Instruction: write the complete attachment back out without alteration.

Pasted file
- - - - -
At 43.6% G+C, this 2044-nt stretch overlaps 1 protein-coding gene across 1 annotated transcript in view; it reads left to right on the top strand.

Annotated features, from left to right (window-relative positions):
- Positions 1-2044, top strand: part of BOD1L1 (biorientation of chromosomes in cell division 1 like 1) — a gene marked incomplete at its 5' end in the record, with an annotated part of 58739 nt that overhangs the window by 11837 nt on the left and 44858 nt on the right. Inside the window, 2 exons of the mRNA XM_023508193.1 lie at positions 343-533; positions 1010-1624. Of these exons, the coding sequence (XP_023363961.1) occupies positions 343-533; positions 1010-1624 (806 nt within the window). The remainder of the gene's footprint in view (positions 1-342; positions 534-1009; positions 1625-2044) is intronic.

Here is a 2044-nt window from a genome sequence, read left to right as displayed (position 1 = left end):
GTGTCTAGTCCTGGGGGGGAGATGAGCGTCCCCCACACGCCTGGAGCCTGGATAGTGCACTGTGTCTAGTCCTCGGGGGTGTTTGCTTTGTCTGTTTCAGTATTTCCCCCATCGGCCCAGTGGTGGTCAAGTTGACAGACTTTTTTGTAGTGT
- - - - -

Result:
At 43.6% G+C, this 2044-nt stretch overlaps 1 protein-coding gene across 1 annotated transcript in view; it reads left to right on the top strand.

Annotated features, from left to right (window-relative positions):
- Positions 1-2044, top strand: part of BOD1L1 (biorientation of chromosomes in cell division 1 like 1) — a gene marked incomplete at its 5' end in the record, with an annotated part of 58739 nt that overhangs the window by 11837 nt on the left and 44858 nt on the right. Inside the window, 2 exons of the mRNA XM_023508193.1 lie at positions 343-533; positions 1010-1624. Of these exons, the coding sequence (XP_023363961.1) occupies positions 343-533; positions 1010-1624 (806 nt within the window). The remainder of the gene's footprint in view (positions 1-342; positions 534-1009; positions 1625-2044) is intronic.

Here is a 2044-nt window from a genome sequence, read left to right as displayed (position 1 = left end):
GTGTCTAGTCCTGGGGGGGAGATGAGCGTCCCCCACACGCCTGGAGCCTGGATAGTGCACTGTGTCTAGTCCTCGGGGGTGTTTGCTTTGTCTGTTTCAGTATTTCCCCCATCGGCCCAGTGGTGGTCAAGTTGACAGACTTTTTTGTAGTGT